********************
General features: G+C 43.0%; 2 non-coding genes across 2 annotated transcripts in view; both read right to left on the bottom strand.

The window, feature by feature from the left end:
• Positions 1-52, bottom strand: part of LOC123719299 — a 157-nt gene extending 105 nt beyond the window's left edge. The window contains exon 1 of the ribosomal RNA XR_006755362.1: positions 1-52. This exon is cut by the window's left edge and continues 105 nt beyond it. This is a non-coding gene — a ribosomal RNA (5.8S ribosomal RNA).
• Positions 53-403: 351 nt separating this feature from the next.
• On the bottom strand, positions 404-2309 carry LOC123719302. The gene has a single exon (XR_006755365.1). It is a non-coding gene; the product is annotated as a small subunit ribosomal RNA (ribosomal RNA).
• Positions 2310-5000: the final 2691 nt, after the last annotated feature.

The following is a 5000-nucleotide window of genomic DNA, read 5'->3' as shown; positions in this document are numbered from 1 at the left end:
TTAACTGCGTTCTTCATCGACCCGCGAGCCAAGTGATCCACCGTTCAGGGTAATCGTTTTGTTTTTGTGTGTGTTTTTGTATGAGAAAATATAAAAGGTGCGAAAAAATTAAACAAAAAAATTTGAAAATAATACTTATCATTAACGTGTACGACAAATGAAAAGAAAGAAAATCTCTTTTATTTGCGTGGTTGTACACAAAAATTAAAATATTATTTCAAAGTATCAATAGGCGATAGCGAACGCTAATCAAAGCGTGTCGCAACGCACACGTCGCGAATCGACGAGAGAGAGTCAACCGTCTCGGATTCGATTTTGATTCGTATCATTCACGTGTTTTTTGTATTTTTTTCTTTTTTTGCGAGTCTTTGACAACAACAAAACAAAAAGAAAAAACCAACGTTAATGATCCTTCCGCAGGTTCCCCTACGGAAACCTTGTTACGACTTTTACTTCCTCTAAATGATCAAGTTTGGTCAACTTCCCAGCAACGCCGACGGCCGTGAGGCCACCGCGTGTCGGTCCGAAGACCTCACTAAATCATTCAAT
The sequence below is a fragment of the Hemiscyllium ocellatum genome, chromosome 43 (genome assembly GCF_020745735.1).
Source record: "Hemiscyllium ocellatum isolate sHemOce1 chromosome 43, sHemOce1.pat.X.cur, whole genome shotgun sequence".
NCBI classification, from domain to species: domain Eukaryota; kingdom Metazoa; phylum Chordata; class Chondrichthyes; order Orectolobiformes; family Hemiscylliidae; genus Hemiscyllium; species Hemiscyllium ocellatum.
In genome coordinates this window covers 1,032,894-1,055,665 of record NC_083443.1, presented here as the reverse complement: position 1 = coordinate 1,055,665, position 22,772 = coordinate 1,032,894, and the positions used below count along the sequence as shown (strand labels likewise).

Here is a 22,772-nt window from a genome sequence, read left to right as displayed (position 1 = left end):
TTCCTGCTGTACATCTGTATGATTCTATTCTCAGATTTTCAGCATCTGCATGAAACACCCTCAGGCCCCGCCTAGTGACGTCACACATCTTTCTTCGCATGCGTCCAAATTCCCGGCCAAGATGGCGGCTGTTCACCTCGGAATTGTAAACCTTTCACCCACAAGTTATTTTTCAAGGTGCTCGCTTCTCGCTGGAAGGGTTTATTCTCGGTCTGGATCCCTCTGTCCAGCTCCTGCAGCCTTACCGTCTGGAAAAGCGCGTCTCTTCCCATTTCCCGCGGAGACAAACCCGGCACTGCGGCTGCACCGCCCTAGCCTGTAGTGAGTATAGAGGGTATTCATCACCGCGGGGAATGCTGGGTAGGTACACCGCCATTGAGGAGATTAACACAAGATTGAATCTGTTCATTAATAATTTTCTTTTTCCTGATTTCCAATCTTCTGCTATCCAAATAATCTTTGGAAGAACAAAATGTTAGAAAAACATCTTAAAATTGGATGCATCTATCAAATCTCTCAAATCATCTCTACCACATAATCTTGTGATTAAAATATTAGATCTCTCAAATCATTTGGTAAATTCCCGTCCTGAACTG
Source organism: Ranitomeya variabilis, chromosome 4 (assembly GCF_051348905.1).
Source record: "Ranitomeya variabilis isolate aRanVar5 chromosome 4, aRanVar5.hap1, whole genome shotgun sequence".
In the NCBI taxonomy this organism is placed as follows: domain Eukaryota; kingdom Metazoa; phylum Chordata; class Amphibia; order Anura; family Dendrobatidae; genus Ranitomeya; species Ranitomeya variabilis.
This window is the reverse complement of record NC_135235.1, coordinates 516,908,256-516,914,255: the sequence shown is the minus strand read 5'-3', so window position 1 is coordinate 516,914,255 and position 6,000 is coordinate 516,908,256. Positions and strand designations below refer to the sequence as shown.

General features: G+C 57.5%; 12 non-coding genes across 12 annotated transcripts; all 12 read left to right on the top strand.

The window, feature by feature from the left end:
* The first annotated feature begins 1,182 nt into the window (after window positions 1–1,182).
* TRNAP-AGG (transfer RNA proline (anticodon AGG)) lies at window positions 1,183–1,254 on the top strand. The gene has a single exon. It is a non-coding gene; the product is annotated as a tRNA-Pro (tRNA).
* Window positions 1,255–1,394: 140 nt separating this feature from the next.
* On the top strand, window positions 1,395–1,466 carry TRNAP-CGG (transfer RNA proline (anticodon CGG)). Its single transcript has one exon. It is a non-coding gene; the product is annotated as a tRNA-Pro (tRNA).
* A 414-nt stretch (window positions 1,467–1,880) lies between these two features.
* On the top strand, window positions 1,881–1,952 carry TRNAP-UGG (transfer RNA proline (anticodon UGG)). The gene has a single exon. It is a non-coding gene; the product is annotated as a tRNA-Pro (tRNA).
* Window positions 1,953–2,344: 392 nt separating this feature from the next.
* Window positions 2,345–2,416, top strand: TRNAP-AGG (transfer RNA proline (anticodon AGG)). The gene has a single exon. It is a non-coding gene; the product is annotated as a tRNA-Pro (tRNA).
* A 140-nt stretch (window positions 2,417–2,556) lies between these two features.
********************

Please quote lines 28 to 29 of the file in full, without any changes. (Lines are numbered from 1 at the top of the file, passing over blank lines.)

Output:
* Window positions 2,345–2,416, top strand: TRNAP-AGG (transfer RNA proline (anticodon AGG)). The gene has a single exon. It is a non-coding gene; the product is annotated as a tRNA-Pro (tRNA).
* A 140-nt stretch (window positions 2,417–2,556) lies between these two features.